BTW a question for you. How many oxygen starved aircraft fires have you ever fought?



posted on Dec, 4 2007 @ 03:43 PM
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Originally posted by six
How many oxygen starved aircraft fires have you ever fought?


I think the terminology is incorrect when people state "oxygen starved". Wouldn't oxygen starved actually mean the fire is out? Since fire needs oxygen to burn?

Wouldn't the better terminology to use be "less than efficient" fire?


six

posted on Dec, 4 2007 @ 03:47 PM
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reply to post by Griff
 


No you can have a oxygen starved fire. That is were backdrafts come from. But the trick is that the building/room has to have a pretty good seal to keep enough oxygen from reaching the fire.



posted on Dec, 4 2007 @ 03:52 PM
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reply to post by six
 



Gotcha. It's hard to look this stuff up anymore because when you type "oxygen starved fire" into google, all that comes up are 9/11 sites. It gets quite annoying after awhile actually.



posted on Dec, 4 2007 @ 03:56 PM
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Originally posted by six
I never said it was anything different than that.

I wouldnt call it lying. More like uninformed. You didnt quote the NIST report. You quoted the 911 web site. Something totally different.

BTW a question for you. How many oxygen starved aircraft fires have you ever fought?


1. I never stated you did, i thanked you for agreeing. Some people on here seem the think fires in the WTC were jet fuel fires.

2. Yes, if you look at the question #9. that is a question asked to NIST from a NIST report. Would you like me to post the NIST report its from instead of the 911 research site?

3. The only times i know you have an oxygen starved jet fuel fire is if its inside a contained area or when you hit it with Halon.

By the way the 911 research site is one of the fairest and best sites i have come across. But if you like i will start using professional or government research sites.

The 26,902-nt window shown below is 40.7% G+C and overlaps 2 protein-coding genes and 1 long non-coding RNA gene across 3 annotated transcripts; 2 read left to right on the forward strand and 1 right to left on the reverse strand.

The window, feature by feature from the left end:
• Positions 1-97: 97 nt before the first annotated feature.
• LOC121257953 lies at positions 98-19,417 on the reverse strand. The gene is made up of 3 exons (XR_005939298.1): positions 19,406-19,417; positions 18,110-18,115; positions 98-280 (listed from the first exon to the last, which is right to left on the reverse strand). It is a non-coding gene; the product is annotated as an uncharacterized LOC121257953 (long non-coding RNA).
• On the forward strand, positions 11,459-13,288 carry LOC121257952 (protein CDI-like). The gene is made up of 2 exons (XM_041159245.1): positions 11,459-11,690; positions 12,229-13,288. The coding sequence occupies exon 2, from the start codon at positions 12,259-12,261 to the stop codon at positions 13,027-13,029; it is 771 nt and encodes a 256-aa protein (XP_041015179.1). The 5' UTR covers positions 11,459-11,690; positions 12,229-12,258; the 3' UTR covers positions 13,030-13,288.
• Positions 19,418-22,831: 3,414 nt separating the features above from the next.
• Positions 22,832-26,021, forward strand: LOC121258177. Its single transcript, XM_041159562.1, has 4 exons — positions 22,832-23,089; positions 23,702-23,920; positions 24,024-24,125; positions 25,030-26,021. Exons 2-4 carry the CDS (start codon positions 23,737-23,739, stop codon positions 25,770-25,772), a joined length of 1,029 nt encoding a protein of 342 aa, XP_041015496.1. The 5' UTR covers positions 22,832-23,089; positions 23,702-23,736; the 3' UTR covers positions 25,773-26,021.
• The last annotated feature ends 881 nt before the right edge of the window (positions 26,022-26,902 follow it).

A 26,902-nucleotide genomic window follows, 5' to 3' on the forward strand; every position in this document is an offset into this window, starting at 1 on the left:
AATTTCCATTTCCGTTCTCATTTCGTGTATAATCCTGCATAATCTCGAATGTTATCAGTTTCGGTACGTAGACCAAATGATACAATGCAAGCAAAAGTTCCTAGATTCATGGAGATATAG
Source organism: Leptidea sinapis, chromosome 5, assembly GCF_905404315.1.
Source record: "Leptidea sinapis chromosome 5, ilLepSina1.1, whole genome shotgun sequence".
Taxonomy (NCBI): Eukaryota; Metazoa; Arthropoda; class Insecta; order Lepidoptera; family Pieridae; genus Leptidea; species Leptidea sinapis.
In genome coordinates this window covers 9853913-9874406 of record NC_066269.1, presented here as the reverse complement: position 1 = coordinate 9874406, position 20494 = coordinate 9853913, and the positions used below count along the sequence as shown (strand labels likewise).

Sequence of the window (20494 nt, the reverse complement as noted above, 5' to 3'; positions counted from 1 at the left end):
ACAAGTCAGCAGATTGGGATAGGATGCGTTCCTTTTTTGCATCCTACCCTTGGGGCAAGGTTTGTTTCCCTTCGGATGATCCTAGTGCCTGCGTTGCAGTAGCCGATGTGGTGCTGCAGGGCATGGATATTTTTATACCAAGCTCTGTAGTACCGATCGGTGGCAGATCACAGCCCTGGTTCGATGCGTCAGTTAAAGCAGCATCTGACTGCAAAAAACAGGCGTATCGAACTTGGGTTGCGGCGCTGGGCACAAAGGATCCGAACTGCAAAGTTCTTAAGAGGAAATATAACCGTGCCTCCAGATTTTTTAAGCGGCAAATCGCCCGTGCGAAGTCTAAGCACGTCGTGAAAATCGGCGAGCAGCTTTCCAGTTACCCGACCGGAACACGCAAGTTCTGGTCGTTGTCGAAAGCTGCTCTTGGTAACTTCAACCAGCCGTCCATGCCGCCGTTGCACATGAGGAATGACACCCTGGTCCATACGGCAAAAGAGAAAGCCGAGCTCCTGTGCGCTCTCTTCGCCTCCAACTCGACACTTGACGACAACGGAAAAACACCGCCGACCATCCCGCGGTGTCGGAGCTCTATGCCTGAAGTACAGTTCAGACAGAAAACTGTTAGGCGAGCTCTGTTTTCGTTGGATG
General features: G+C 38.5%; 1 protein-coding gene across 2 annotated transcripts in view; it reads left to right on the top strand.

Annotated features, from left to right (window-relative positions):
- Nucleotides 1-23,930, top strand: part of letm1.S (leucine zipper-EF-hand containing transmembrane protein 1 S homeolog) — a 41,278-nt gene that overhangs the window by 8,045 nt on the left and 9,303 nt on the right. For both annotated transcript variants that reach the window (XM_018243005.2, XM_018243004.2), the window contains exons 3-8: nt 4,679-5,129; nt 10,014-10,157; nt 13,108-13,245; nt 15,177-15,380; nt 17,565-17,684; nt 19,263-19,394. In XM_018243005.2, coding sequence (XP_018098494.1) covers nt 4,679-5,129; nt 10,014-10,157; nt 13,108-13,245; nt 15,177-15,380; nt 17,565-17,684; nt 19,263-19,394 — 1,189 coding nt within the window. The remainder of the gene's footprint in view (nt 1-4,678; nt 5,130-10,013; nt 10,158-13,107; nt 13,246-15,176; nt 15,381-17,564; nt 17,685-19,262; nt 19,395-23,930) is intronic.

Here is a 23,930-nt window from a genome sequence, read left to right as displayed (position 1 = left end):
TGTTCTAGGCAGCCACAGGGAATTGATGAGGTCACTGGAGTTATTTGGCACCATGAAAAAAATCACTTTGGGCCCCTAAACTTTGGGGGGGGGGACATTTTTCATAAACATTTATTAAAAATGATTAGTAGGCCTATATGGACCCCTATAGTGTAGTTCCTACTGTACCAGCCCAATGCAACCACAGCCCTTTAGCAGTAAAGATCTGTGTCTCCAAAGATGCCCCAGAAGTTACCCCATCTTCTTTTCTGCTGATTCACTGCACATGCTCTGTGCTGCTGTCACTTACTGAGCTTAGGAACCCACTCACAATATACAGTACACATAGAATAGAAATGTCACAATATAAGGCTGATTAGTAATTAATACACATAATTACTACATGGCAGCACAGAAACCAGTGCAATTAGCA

[edit on 4-12-2007 by ULTIMA1]


six

posted on Dec, 4 2007 @ 03:58 PM
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reply to post by Griff
 

Any time. Thats what I try to do, find non 911 sites. It is getting increasingly hard to find thse site without wading through everthing else first



posted on Dec, 4 2007 @ 03:58 PM
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Found something.


Signs of backdraft.

When enough oxygen is no longer available, large quantities of carbon are released during the combustion process indicating oxygen-starved fire.


books.google.com...# PPA66,M1


six

posted on Dec, 4 2007 @ 04:00 PM
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reply to post by ULTIMA1
 

The key to that is contained area. The WTC were not contained by any means. They had huge holes in both sides allowing for air to "feed" the fires.

Halon was good stuff...Too bad its so bad for the enviroment.


six

posted on Dec, 4 2007 @ 04:03 PM
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reply to post by Griff
 

But the smoke in a oxygen starved fire comes out in puffs..Sometimes is drawn back in. Niether of these signs were present on 911. WTC were not sealed. They had large holes in either side of the building.



posted on Dec, 4 2007 @ 04:17 PM
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Originally posted by six
The key to that is contained area. The WTC were not contained by any means. They had huge holes in both sides allowing for air to "feed" the fires.

Halon was good stuff...Too bad its so bad for the enviroment.



But would you agree the fires were buring out before the towers collapsed?

Yes, thats why Halon is mostly used in computer or battery rooms.

We had Halon go off in a battery room and had a guy go in without an airpack, we had to drag him back out.


six

posted on Dec, 4 2007 @ 04:22 PM
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reply to post by ULTIMA1
 


No I would not agree with you that the fires were going out. There was simply too much combutible material in each floor to burn up in a hour. The signs outside the building dont point to the fires going out.

My dad used to have a small halon extinuisher at his print shop. It was fun to play with. I remember it having a fruity smell.

Edit to add:

The reason for the site being so hot for so long after the collapse was the fact that the fires were still burning when the buildings collapsed. When that happened you gave the fires access to more fuel, and put a "insulating" barrier on top of what was burning. I would not have been suprised if the temps got hotter after the collapse in the pile. Kinda like a pit to smoke a pig. Fill it with hot coals and bury it. Come back in 9 hours and the meat is cooked.

[edit on 4-12-2007 by six]